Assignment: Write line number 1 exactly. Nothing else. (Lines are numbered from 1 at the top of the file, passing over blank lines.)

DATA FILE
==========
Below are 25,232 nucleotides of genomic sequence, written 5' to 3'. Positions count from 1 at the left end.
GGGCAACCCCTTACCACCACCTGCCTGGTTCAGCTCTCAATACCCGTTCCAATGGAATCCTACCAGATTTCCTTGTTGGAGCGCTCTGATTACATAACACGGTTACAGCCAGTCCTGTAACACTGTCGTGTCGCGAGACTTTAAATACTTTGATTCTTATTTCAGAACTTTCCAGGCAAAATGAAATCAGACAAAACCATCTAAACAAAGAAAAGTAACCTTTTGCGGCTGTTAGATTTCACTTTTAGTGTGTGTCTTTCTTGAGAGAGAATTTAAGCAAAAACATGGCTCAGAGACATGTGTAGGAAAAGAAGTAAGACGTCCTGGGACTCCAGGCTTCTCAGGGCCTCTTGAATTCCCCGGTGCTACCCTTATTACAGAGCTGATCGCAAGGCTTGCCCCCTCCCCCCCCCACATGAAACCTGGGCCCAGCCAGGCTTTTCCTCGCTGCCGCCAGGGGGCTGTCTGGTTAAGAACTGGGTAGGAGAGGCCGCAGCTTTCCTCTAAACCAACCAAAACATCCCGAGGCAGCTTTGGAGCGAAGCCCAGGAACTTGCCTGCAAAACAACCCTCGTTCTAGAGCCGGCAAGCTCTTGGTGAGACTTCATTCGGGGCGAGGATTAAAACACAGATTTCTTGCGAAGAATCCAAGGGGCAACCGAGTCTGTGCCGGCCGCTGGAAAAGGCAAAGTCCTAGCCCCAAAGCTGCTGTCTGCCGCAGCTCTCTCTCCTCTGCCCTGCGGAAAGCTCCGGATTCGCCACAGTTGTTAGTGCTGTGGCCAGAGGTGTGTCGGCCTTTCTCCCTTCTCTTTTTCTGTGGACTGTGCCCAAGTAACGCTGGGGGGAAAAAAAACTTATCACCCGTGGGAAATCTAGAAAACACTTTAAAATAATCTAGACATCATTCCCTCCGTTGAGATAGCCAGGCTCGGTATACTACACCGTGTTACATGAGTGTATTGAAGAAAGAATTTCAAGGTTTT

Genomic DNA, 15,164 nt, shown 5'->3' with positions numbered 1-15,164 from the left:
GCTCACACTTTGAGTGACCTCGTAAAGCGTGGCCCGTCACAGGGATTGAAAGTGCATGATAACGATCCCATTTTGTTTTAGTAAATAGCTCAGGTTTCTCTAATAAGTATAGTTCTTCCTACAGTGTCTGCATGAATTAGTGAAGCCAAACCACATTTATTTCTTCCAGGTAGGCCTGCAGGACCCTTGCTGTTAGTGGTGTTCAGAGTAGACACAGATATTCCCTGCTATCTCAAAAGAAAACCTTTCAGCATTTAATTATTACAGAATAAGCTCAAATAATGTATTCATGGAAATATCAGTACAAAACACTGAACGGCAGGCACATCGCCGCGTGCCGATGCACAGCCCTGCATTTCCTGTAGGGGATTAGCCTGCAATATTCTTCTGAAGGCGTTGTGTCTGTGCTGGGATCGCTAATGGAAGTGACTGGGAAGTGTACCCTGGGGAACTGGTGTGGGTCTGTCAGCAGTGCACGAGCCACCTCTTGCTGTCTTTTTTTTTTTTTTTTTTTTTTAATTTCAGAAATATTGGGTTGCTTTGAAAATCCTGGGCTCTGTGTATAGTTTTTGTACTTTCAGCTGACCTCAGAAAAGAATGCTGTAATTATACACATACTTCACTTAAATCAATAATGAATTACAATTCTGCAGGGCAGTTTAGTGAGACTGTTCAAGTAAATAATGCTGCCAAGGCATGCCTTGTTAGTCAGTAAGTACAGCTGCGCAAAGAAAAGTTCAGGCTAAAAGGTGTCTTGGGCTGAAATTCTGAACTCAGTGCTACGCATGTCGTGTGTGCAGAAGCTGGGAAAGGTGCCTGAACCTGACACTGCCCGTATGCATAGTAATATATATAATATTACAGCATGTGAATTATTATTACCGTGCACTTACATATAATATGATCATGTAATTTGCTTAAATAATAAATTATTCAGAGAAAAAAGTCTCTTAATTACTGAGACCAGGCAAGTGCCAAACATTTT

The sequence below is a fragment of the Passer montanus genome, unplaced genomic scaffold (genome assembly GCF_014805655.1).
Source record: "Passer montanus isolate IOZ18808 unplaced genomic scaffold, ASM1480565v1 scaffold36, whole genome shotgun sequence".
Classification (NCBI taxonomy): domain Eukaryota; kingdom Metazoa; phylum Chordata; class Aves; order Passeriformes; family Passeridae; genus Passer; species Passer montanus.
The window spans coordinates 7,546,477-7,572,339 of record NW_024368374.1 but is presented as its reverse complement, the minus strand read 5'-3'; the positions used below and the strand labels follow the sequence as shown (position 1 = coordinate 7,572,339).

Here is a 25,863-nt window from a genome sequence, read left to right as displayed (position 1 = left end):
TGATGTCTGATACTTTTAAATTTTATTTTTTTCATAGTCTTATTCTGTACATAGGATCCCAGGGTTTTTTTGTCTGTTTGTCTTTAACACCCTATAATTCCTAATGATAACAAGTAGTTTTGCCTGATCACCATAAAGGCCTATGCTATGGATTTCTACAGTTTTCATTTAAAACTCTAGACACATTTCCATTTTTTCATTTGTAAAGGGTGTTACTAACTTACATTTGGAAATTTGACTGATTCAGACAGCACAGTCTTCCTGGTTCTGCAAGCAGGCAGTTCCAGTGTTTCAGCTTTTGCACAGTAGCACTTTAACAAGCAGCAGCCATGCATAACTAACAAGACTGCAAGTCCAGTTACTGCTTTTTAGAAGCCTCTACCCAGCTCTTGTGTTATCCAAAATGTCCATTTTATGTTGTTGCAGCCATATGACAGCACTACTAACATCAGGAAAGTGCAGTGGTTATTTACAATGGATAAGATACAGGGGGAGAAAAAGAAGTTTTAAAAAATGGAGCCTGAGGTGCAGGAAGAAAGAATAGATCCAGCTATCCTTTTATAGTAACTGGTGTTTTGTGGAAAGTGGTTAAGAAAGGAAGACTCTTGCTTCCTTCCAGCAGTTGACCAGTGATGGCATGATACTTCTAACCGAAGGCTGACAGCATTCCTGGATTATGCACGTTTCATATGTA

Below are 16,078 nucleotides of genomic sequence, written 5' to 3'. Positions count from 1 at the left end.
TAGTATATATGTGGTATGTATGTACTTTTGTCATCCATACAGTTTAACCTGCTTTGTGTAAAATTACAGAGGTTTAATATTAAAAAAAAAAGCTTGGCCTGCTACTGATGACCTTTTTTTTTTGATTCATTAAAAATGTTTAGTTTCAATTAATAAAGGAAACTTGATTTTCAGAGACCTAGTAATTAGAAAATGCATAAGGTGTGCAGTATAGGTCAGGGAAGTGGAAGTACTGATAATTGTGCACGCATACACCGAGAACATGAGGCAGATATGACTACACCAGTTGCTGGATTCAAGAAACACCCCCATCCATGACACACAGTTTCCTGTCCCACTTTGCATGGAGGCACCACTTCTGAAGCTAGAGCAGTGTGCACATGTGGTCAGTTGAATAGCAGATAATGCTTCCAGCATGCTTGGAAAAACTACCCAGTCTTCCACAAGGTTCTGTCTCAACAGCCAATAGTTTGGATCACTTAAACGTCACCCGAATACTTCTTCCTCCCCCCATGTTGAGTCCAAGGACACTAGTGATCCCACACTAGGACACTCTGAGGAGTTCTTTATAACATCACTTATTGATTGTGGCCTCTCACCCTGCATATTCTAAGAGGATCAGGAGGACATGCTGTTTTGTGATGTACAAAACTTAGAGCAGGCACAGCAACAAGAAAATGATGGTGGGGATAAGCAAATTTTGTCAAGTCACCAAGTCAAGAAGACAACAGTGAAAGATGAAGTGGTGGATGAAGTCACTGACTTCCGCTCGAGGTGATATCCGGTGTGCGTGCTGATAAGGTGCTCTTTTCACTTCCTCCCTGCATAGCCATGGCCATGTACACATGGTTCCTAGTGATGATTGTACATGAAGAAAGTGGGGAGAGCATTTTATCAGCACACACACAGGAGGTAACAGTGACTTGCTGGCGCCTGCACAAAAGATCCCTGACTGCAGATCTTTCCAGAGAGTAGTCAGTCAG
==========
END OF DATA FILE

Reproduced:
Below are 25,232 nucleotides of genomic sequence, written 5' to 3'. Positions count from 1 at the left end.